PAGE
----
Article 13

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The map (courtesy of Elaine Scarry) shown here below depicts the areas where the events described in the article unfolded. It shows the flight paths of the three aircraft.  

The following are images of P3 aircraft that are also mentioned in the article. One type of P-3 carries extremely high-powered transmitters and may be closer to an electronic warfare plane. Was there a P3-factor in the tragedies mentioned in the article below?

A P3 in flight. Click on the image for an enlarged version.


A P3 in flight. Click on the image for an enlarged version.

A P3 in flight. Click on the image for an enlarged version.

A P3 in flight. Click on the image for an enlarged version.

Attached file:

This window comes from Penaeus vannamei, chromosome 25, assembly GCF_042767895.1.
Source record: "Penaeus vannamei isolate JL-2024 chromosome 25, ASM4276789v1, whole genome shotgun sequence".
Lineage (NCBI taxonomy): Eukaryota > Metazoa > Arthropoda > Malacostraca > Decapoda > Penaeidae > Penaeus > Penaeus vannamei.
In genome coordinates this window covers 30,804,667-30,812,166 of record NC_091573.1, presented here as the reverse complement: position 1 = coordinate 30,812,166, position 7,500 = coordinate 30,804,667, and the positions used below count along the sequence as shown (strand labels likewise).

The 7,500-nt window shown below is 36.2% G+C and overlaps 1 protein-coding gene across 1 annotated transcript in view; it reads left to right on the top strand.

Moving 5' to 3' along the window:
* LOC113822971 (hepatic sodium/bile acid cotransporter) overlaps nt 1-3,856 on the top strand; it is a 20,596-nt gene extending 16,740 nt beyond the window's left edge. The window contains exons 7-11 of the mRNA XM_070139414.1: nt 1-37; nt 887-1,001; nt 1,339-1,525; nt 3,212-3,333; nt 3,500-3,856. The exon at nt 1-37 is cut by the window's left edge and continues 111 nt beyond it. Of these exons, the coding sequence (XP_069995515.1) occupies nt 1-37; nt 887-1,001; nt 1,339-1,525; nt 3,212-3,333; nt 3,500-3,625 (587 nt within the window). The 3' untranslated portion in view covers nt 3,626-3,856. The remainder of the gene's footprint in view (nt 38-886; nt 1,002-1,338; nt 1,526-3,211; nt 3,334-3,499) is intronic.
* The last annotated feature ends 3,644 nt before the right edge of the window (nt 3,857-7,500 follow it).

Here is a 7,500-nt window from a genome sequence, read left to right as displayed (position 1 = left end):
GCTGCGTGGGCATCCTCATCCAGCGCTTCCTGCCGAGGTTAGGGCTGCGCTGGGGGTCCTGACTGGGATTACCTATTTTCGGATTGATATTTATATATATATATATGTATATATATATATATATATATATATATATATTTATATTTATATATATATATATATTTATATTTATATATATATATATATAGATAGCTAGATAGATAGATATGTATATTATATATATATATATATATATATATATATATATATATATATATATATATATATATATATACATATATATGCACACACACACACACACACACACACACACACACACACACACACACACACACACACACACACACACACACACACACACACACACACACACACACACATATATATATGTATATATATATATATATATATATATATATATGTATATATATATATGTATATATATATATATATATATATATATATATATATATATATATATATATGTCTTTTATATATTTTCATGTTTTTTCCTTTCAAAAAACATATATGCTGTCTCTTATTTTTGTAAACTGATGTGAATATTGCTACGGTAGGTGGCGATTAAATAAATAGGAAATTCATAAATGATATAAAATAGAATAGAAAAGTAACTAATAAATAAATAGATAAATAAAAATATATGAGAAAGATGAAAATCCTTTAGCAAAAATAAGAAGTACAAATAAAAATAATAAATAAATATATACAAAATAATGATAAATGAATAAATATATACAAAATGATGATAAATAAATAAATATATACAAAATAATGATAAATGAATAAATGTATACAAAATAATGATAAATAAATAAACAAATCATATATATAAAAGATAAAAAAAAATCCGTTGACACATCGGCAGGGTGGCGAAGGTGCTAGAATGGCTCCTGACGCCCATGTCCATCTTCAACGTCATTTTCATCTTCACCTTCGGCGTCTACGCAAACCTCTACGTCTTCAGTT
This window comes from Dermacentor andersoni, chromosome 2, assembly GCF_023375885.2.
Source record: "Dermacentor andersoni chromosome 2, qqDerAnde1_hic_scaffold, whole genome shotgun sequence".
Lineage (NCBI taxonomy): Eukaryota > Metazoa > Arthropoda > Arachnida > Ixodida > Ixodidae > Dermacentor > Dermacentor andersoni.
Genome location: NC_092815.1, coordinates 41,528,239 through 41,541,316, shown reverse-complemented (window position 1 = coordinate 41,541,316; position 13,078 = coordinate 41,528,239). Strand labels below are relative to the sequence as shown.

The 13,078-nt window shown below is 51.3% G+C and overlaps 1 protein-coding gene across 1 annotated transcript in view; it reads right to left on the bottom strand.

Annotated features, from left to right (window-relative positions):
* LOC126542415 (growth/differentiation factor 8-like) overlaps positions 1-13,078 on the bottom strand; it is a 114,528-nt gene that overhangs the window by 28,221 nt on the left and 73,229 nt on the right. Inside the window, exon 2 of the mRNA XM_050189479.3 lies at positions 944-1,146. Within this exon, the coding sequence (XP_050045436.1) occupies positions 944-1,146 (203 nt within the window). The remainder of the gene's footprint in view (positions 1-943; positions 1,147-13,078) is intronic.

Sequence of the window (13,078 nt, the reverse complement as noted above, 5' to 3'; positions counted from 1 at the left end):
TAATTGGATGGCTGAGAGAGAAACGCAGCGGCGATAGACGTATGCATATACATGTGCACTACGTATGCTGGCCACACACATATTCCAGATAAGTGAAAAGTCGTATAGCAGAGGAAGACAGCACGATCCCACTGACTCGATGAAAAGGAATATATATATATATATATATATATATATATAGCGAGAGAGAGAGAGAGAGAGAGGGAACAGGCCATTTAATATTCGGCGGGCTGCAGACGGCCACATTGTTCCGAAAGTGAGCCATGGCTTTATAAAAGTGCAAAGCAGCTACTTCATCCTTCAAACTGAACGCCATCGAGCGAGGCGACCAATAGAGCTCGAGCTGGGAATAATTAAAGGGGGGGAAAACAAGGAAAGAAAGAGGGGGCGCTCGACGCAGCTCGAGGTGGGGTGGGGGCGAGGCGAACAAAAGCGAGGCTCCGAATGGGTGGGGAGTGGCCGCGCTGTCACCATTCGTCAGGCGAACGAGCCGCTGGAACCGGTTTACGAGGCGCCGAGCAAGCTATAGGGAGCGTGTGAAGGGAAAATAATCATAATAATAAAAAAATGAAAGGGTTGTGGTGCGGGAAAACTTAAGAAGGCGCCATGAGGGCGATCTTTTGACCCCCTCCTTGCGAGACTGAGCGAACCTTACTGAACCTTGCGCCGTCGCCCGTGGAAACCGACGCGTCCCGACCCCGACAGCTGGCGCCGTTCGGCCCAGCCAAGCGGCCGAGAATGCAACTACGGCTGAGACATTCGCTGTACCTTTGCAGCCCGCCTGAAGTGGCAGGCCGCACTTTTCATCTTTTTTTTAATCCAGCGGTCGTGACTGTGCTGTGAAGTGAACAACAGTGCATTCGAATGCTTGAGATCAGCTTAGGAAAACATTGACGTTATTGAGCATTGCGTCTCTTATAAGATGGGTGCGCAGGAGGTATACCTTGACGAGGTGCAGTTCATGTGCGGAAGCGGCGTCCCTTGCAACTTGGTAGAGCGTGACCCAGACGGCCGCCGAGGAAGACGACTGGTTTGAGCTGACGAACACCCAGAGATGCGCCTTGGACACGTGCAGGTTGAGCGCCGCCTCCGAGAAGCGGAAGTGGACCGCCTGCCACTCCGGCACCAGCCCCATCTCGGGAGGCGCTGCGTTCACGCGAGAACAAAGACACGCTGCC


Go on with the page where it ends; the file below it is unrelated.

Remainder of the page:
A P3 in flight. Click on the image for an enlarged version.


Coen van Wyk

During a period of three years and three months, commencing on 17 July 1996, only three large passenger aircraft taking off in the United States, crashed and all three aircraft took off from JFK International Airport. Apart from the fact that the three stricken airliners took off from JFK International Airport, there are other facts, common to the crashes, that may point to Electromagnetic Interference ("EMI") in the airspace through which they travelled, as the reason for the tragic events that caused the loss of life of 676 people on board.

The particulars of the three crashes are as follows:

·        On the 17th of July 1996 TWA 800 took off from JFK International Airport and just twelve and a half minutes into its flight, it fell into the ocean south of Long Island.

·        On the 2nd of September 1998, Swissair 111 took off from JFK International Airport; fourteen minutes later it lost radio contact with air controllers; eventually regained radio power; reported smoke in the cockpit as it neared Nova Scotia; and then crashed into the Atlantic Ocean.